27 Juin – Thesis defense - Ghina Darwich

10 h Amphi PABA - building B5 (Talence campus)

Modeling of the geo-mechanical behavior of a feeder and evaluation of its performance in uncertain context.

The main objective of this thesis is to better understand the mechanisms that control the geo-mechanical behavior of a feeder in order to evaluate its performance in uncertain context. It is focused on four main points:
The first point is related to the soil-pipe interaction: In the case of buried pipelines, the soil has a decisive influence on the distribution of forces, displacements and consequently stresses and deformations of the pipe. The simplified Winkler model was chosen to represent the soil-pipe interaction in our study. This model, which is appropriate for geotechnical structures, has the advantage of requiring only one parameter (the coefficient of subgrade reaction) to characterize the response of the soil and the structure under loading.
The second point concerns numerical modeling: A 1D modeling in the longitudinal direction, which considers the pipe as a beam on elastic springs, is not enough to translate the "real" behavior of this pipe. 2D plane modeling, which considers the pipe only by its cross section, is also insufficient to represent "reality". 3D modeling remains very expensive vis-à-vis the calculation time in a probabilistic context. In our study, buried reinforced concrete pipes (with steel core) carrying drinking water under high pressure, are considered. To account for the effects of internal pressure and complex surface loading, and those of the soil (in both longitudinal and transverse directions), we use a "2.5D modeling". It consists in combining the geo-mechanical response in the cross section, obtained from a 2D model, and that of a simple 1D model, so as to obtain the profile of the settlements and that of the stresses in the section all along the pipe.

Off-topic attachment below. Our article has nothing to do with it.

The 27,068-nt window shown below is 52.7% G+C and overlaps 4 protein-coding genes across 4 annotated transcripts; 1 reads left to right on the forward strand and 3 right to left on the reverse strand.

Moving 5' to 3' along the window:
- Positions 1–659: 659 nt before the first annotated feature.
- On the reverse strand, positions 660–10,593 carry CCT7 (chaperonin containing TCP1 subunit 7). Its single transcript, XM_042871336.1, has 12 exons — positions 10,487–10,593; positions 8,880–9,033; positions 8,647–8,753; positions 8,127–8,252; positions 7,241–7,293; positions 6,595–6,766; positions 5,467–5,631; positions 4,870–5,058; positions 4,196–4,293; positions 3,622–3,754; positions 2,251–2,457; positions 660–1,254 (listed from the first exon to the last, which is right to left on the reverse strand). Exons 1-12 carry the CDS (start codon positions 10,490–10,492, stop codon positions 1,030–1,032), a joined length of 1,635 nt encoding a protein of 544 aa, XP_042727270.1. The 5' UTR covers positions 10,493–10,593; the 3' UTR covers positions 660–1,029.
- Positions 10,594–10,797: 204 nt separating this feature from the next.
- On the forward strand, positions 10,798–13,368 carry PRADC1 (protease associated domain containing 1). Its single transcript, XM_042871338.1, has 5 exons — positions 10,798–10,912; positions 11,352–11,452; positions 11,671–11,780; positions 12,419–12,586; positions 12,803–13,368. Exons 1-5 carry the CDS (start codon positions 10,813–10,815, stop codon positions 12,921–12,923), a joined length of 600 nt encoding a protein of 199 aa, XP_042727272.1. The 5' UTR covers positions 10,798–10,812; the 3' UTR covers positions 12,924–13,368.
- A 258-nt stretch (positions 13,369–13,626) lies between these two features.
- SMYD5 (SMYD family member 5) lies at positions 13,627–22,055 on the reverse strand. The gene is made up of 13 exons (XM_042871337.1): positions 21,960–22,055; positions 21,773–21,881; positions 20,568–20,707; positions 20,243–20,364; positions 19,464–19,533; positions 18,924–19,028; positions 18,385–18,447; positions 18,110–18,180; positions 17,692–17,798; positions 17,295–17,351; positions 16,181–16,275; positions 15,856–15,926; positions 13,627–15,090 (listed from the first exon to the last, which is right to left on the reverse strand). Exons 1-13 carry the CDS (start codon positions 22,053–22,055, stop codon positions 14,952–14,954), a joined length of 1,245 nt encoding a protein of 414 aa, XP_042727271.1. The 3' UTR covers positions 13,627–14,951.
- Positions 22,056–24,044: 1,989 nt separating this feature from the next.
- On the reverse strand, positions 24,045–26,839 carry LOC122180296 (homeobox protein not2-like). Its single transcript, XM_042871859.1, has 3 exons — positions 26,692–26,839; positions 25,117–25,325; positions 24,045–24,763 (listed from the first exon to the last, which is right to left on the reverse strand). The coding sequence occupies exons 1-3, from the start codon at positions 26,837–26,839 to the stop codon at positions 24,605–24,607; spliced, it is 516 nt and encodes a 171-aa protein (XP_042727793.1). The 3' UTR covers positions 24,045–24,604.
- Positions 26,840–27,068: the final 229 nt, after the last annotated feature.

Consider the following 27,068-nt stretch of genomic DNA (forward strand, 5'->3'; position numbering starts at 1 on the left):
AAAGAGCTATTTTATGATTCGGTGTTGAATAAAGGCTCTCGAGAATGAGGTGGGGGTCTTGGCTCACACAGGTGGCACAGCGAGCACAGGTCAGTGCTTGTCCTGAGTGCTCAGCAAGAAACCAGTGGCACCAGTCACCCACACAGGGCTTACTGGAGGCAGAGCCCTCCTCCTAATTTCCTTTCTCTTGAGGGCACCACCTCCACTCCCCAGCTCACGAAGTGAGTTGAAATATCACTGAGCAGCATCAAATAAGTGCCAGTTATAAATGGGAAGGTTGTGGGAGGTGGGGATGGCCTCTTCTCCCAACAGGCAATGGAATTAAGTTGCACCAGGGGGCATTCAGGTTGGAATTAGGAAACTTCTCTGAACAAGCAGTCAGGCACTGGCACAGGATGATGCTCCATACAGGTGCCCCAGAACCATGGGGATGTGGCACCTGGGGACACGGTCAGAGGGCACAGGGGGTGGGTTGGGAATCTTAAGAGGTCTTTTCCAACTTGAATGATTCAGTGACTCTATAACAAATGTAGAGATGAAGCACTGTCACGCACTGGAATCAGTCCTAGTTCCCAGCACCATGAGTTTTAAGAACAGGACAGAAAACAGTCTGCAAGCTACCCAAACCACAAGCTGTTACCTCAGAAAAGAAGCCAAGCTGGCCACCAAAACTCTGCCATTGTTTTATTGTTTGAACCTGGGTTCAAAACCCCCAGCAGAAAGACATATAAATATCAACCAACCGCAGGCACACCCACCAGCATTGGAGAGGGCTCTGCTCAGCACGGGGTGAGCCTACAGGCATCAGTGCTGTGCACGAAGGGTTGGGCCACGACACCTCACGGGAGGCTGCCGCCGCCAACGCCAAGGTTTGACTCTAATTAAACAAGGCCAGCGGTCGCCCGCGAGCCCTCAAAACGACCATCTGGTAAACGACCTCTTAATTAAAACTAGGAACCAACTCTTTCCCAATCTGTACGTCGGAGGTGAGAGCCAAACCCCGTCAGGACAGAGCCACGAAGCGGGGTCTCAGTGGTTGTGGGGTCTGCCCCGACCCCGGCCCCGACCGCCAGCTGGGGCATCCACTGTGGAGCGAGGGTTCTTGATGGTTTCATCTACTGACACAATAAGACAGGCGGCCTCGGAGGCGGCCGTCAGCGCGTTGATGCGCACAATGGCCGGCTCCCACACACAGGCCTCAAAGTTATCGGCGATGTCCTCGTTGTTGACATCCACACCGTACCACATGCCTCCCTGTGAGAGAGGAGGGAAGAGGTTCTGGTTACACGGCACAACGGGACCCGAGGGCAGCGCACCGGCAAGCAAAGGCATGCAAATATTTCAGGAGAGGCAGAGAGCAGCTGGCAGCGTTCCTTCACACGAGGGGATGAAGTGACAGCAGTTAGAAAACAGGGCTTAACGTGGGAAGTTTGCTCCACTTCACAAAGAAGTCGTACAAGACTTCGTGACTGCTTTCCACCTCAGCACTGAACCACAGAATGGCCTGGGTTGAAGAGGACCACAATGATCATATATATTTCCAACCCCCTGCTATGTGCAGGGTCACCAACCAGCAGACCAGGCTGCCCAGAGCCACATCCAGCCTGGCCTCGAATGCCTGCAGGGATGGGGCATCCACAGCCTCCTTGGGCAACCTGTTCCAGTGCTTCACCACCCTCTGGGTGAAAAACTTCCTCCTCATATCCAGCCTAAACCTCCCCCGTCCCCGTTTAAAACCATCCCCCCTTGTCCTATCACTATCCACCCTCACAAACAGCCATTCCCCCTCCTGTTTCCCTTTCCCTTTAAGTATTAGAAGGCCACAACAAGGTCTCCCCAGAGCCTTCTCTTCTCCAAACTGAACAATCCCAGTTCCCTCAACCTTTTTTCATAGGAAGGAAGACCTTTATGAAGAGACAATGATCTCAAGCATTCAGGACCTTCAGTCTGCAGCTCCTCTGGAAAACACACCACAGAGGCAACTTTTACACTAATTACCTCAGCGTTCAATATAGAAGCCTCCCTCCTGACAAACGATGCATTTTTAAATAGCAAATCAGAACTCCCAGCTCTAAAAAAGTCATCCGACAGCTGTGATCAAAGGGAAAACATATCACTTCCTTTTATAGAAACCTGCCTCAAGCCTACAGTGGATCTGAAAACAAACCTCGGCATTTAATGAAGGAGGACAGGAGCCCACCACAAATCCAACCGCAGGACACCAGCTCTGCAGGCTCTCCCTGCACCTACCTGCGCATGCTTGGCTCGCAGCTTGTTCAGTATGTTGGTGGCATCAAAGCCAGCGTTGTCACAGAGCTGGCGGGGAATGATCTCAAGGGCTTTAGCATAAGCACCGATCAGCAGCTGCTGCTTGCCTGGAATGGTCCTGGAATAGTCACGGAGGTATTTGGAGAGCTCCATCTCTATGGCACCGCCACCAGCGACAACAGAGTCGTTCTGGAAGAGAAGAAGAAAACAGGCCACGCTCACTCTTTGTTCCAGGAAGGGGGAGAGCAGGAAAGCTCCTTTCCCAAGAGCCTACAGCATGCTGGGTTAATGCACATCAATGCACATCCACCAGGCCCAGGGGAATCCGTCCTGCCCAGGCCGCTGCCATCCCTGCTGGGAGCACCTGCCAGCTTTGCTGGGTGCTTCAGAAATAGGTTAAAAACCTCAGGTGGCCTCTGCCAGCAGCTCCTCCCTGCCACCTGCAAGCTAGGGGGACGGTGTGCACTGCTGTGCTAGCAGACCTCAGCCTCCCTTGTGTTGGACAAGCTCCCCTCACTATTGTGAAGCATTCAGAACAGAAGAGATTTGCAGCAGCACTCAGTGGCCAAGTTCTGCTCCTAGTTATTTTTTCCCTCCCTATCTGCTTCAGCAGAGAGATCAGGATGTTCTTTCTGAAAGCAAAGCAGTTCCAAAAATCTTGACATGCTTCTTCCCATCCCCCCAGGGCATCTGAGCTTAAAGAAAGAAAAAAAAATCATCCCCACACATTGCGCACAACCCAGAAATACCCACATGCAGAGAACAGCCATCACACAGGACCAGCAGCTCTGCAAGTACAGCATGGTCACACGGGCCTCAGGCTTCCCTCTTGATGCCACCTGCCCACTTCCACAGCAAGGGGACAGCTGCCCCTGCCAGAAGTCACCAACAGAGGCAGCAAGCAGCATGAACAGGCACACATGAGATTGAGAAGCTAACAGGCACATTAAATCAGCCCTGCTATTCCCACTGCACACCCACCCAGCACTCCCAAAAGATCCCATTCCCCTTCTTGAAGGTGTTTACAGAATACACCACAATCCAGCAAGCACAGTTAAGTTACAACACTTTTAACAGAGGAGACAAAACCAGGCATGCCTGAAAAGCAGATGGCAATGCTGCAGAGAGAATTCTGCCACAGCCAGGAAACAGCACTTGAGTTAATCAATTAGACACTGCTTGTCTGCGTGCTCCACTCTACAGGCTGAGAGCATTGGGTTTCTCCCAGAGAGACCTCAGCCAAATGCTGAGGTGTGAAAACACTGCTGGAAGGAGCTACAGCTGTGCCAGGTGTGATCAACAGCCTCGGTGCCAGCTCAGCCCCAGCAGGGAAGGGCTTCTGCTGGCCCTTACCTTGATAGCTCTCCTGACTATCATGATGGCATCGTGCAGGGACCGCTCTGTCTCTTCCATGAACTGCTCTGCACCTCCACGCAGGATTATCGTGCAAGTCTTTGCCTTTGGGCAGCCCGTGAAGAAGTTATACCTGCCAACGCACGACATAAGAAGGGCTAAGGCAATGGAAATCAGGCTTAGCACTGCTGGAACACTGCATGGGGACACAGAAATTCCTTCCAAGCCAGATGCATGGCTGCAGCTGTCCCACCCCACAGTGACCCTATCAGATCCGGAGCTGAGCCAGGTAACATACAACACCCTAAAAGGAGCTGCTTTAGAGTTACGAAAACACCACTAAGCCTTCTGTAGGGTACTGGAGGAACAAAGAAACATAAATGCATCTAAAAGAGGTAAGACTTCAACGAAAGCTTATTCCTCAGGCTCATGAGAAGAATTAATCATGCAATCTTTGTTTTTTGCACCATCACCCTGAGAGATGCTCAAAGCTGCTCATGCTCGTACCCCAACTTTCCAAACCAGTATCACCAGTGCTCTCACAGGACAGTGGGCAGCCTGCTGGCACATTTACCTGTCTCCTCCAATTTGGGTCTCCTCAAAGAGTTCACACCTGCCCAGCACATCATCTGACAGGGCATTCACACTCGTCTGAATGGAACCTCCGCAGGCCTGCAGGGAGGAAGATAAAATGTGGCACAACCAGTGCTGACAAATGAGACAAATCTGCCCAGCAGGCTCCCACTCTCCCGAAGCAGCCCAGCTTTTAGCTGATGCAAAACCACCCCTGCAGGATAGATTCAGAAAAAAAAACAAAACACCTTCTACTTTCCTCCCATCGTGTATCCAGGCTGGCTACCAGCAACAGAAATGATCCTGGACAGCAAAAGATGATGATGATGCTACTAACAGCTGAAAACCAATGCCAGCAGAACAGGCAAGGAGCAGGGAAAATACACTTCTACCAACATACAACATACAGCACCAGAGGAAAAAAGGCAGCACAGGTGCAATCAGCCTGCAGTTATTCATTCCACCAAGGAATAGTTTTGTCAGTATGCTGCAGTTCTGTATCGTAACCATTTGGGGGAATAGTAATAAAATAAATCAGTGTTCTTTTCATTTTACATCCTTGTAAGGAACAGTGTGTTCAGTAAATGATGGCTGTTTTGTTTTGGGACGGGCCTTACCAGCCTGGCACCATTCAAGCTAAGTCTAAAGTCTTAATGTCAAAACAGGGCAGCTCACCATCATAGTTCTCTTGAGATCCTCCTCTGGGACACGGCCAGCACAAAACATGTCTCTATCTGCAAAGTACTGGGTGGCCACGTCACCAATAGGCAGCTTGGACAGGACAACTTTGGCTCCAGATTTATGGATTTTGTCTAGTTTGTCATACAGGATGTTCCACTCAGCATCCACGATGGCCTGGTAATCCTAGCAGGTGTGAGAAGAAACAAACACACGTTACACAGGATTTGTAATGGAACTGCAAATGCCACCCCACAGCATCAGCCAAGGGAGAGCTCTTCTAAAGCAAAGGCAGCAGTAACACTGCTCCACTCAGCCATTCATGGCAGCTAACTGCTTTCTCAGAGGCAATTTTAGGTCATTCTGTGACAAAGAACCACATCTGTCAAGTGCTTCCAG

The third point concerns the various uncertainties and the spatial variability of the soil: The geo-mechanical behavior of the buried pipelines is tainted with random uncertainties - related to the intrinsic variability of the materials properties and their heterogeneity - and epistemic uncertainties - resulting from a partial or total ignorance of the studied mechanism. Longitudinal soil variability is considered through VanMarcke's Random Field Theory.
Finally, the fourth point is devoted to the application of the developed approach in the context of asset management of a water network by defining and quantifying criticality indicators allowing, through reliability analysis methods, evaluating the performance of the pipe vis-à-vis previously defined limit states related to inspection, maintenance or renewal.

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